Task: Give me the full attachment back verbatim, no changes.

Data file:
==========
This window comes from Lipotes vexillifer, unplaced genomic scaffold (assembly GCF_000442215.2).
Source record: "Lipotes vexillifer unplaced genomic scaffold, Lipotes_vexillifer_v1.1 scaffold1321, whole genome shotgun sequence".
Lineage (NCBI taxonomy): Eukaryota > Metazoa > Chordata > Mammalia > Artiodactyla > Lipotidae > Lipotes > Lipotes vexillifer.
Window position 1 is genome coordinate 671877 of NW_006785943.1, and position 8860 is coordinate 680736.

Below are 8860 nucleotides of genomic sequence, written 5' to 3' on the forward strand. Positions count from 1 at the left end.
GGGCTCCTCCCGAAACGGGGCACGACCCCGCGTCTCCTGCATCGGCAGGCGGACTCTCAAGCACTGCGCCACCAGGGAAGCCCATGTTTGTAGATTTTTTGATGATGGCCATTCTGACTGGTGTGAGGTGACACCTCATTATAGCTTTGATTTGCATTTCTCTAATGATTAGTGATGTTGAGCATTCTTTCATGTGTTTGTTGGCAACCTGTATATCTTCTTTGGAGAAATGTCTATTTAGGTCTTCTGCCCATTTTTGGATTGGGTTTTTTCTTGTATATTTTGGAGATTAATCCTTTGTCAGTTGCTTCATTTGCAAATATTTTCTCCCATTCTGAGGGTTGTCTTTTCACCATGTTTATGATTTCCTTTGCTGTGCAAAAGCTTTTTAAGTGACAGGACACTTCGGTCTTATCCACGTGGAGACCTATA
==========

This window comes from Lipotes vexillifer, unplaced genomic scaffold (assembly GCF_000442215.2).
Source record: "Lipotes vexillifer unplaced genomic scaffold, Lipotes_vexillifer_v1.1 scaffold1321, whole genome shotgun sequence".
Lineage (NCBI taxonomy): Eukaryota > Metazoa > Chordata > Mammalia > Artiodactyla > Lipotidae > Lipotes > Lipotes vexillifer.
Window position 1 is genome coordinate 671877 of NW_006785943.1, and position 8860 is coordinate 680736.

Below are 8860 nucleotides of genomic sequence, written 5' to 3' on the forward strand. Positions count from 1 at the left end.
GGGCTCCTCCCGAAACGGGGCACGACCCCGCGTCTCCTGCATCGGCAGGCGGACTCTCAAGCACTGCGCCACCAGGGAAGCCCATGTTTGTAGATTTTTTGATGATGGCCATTCTGACTGGTGTGAGGTGACACCTCATTATAGCTTTGATTTGCATTTCTCTAATGATTAGTGATGTTGAGCATTCTTTCATGTGTTTGTTGGCAACCTGTATATCTTCTTTGGAGAAATGTCTATTTAGGTCTTCTGCCCATTTTTGGATTGGGTTTTTTCTTGTATATTTTGGAGATTAATCCTTTGTCAGTTGCTTCATTTGCAAATATTTTCTCCCATTCTGAGGGTTGTCTTTTCACCATGTTTATGATTTCCTTTGCTGTGCAAAAGCTTTTTAAGTGACAGGACACTTCGGTCTTATCCACGTGGAGACCTATA